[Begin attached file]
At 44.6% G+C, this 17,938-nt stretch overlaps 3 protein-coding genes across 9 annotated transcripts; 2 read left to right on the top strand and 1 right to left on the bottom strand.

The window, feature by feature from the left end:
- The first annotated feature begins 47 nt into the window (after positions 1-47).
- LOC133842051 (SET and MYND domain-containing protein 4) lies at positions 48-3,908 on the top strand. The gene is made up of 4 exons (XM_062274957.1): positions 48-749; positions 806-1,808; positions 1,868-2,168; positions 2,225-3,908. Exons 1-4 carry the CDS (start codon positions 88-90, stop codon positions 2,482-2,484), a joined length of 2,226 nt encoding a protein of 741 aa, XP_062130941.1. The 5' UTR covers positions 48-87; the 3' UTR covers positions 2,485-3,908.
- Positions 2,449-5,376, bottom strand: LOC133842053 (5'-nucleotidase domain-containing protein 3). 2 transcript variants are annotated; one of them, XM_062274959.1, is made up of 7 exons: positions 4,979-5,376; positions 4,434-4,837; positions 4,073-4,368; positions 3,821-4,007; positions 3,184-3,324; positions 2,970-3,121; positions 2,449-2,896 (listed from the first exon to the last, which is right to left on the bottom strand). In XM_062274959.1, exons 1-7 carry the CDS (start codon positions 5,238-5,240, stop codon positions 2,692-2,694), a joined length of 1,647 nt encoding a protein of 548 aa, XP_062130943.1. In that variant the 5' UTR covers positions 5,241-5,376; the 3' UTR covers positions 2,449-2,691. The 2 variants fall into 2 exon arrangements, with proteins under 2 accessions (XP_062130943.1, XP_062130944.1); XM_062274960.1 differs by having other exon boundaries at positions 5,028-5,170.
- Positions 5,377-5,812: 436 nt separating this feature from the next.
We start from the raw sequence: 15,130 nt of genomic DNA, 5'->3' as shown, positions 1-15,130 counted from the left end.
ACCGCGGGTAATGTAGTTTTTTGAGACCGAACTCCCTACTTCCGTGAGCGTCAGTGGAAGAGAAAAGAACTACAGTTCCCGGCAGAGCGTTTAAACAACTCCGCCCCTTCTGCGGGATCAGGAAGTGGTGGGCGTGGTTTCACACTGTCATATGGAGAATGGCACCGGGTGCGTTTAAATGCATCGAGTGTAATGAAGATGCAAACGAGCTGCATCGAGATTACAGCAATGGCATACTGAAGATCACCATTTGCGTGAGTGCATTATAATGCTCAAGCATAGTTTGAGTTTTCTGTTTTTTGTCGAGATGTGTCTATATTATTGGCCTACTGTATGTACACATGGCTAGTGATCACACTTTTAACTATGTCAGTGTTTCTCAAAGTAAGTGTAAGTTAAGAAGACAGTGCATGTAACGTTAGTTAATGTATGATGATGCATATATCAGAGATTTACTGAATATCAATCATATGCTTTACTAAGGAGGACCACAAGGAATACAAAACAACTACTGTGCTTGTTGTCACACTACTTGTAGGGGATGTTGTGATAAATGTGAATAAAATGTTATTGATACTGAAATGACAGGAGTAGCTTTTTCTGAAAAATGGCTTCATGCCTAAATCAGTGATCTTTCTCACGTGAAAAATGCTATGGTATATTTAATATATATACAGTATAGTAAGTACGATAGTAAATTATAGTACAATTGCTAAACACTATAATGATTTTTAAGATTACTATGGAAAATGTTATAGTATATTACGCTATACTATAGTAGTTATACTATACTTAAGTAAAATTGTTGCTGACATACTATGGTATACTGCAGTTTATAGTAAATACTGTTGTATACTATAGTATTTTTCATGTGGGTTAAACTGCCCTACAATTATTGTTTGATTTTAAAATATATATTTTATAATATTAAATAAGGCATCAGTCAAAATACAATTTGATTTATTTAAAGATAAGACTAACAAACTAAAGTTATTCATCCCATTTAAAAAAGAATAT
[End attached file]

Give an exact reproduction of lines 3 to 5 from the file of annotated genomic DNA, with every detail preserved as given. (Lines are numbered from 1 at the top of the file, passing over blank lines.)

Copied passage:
- The first annotated feature begins 47 nt into the window (after positions 1-47).
- LOC133842051 (SET and MYND domain-containing protein 4) lies at positions 48-3,908 on the top strand. The gene is made up of 4 exons (XM_062274957.1): positions 48-749; positions 806-1,808; positions 1,868-2,168; positions 2,225-3,908. Exons 1-4 carry the CDS (start codon positions 88-90, stop codon positions 2,482-2,484), a joined length of 2,226 nt encoding a protein of 741 aa, XP_062130941.1. The 5' UTR covers positions 48-87; the 3' UTR covers positions 2,485-3,908.
- Positions 2,449-5,376, bottom strand: LOC133842053 (5'-nucleotidase domain-containing protein 3). 2 transcript variants are annotated; one of them, XM_062274959.1, is made up of 7 exons: positions 4,979-5,376; positions 4,434-4,837; positions 4,073-4,368; positions 3,821-4,007; positions 3,184-3,324; positions 2,970-3,121; positions 2,449-2,896 (listed from the first exon to the last, which is right to left on the bottom strand). In XM_062274959.1, exons 1-7 carry the CDS (start codon positions 5,238-5,240, stop codon positions 2,692-2,694), a joined length of 1,647 nt encoding a protein of 548 aa, XP_062130943.1. In that variant the 5' UTR covers positions 5,241-5,376; the 3' UTR covers positions 2,449-2,691. The 2 variants fall into 2 exon arrangements, with proteins under 2 accessions (XP_062130943.1, XP_062130944.1); XM_062274960.1 differs by having other exon boundaries at positions 5,028-5,170.